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Pastor Glenn McDonald: If I Just Touch His Clothes

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Every day during this season of Lent we’re looking at the miracles of Jesus – his spectacular displays of supernatural power that are reported in the Gospels.  

Among the documents that archaeologists have recovered from the ancient world is this personal letter from a Roman official to his pregnant wife:  

“I ask and beg of you to take care of our baby son… If you are delivered of a child [before I get home], if it is a boy, keep it.  If a girl, discard it.  You have sent me word, ‘Don’t forget me.’  How can I forget you?  Do not worry.”  

For modern readers, this is emotional whiplash – marital tenderness mingled with unthinkable parental callousness.  Tragically, few people in classical times batted an eye at the discarding of newborn girls.   

Demographers have noted that for every 140 men in the Greco-Roman world, there were only 100 women.  Where were the females?  Two centuries before Jesus, the Greek poet Posidippus observed, “Everyone raises a son even if he is poor, but exposes a daughter even if he is rich.”  Exposure meant abandoning baby girls on the city dump, or perhaps throwing them into a local river.  

In Athens, a woman was considered a “child” no matter what her age.  At every stage of life, females were treated as the legal property of males.  Female testimony in court was generally considered worthless, since women were assumed to be unable to discern or describe reality. 

Attitudes in Israel, fortunately, were considerably more enlightened.   

Rabbis noted that according to Scripture, women are co-bearers of God’s image (Genesis 1:26-27), which means they are endowed with inherent dignity.  

But strong anti-female sentiment was always lurking just beneath the surface, as evidenced by popular rabbinical sayings like this one: “He that talks with womankind brings evil on himself, neglects the study of the law, and at last will inherit Gehenna.”  In other words, educated men who stoop to talking to women are heading straight for hell.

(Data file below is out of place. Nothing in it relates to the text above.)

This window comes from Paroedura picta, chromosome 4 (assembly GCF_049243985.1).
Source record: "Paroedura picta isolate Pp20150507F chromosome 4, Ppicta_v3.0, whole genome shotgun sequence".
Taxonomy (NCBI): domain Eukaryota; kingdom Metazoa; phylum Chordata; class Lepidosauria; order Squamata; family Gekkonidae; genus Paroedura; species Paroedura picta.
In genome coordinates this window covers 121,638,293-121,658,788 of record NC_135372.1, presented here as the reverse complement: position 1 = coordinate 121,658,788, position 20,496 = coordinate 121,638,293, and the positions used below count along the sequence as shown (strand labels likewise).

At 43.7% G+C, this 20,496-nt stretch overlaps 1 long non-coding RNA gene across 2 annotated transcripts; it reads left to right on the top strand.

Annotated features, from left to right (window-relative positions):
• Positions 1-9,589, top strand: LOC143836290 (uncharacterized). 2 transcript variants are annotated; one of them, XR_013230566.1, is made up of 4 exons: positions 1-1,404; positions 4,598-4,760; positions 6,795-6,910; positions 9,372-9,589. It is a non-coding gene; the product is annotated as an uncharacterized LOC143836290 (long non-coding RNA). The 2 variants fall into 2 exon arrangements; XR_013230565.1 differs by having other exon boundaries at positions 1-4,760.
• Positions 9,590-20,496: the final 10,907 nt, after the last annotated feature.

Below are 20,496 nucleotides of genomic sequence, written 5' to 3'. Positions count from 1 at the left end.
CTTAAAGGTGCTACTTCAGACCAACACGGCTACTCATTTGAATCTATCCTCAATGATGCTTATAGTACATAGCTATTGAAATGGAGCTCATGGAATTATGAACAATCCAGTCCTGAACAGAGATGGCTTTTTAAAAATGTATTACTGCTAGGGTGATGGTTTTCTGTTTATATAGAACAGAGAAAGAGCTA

No wonder Jesus was trashed by his critics. 

Bible scholars have noted that virtually every time he interacts with women on the pages of Scripture, he violates a cultural taboo.  He talks with them.  He touches them.  He travels with them.  At Jacob’s well, he asks a Samaritan woman with a sketchy moral track record to fetch him a drink.  Such actions were stunningly subversive.   

It’s no surprise that women take center stage in a number of Jesus’ miracles - including a particularly desperate woman who feels the only way she can approach him is stealthily in the midst of a crowd.  

Here’s how Mark tells the story: 

And a woman was there who had been subject to bleeding for twelve years. She had suffered a great deal under the care of many doctors and had spent all she had, yet instead of getting better she grew worse. When she heard about Jesus, she came up behind him in the crowd and touched his cloak, because she thought, “If I just touch his clothes, I will be healed.” Immediately her bleeding stopped and she felt in her body that she was freed from her suffering. 

At once Jesus realized that power had gone out from him. He turned around in the crowd and asked, “Who touched my clothes?”  “You see the people crowding against you,” his disciples answered, “and yet you can ask, ‘Who touched me?’” But Jesus kept looking around to see who had done it. Then the woman, knowing what had happened to her, came and fell at his feet and, trembling with fear, told him the whole truth. He said to her, “Daughter, your faith has healed you. Go in peace and be freed from your suffering.” (Mark 5:25-34)